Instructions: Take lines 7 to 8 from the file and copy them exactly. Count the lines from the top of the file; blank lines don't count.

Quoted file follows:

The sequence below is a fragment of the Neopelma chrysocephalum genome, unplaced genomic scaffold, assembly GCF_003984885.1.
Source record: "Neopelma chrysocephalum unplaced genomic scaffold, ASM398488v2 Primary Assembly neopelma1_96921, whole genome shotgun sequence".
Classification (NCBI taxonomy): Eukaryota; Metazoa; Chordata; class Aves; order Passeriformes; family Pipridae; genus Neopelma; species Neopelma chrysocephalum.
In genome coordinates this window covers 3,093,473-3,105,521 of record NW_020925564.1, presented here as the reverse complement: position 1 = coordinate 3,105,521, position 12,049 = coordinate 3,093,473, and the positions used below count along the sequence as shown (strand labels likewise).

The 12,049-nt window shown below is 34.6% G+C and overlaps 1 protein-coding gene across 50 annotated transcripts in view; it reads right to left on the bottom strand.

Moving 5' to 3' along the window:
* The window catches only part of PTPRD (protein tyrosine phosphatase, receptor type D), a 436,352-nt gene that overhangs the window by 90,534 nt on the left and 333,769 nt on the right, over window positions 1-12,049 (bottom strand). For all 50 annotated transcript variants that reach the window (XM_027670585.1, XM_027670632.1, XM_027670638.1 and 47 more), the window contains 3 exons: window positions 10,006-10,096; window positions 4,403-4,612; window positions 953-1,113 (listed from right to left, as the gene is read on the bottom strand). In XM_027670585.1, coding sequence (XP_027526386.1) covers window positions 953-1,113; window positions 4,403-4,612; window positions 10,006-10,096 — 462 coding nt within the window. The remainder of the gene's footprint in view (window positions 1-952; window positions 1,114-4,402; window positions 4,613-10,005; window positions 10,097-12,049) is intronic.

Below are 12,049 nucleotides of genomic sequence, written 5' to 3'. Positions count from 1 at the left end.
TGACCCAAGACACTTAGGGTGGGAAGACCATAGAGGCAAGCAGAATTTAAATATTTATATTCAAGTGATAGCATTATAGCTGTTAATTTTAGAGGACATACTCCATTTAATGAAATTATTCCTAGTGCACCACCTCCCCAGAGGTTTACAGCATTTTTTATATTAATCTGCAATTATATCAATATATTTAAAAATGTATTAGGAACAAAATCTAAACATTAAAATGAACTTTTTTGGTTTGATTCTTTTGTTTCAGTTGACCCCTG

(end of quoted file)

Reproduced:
* The window catches only part of PTPRD (protein tyrosine phosphatase, receptor type D), a 436,352-nt gene that overhangs the window by 90,534 nt on the left and 333,769 nt on the right, over window positions 1-12,049 (bottom strand). For all 50 annotated transcript variants that reach the window (XM_027670585.1, XM_027670632.1, XM_027670638.1 and 47 more), the window contains 3 exons: window positions 10,006-10,096; window positions 4,403-4,612; window positions 953-1,113 (listed from right to left, as the gene is read on the bottom strand). In XM_027670585.1, coding sequence (XP_027526386.1) covers window positions 953-1,113; window positions 4,403-4,612; window positions 10,006-10,096 — 462 coding nt within the window. The remainder of the gene's footprint in view (window positions 1-952; window positions 1,114-4,402; window positions 4,613-10,005; window positions 10,097-12,049) is intronic.

Below are 12,049 nucleotides of genomic sequence, written 5' to 3'. Positions count from 1 at the left end.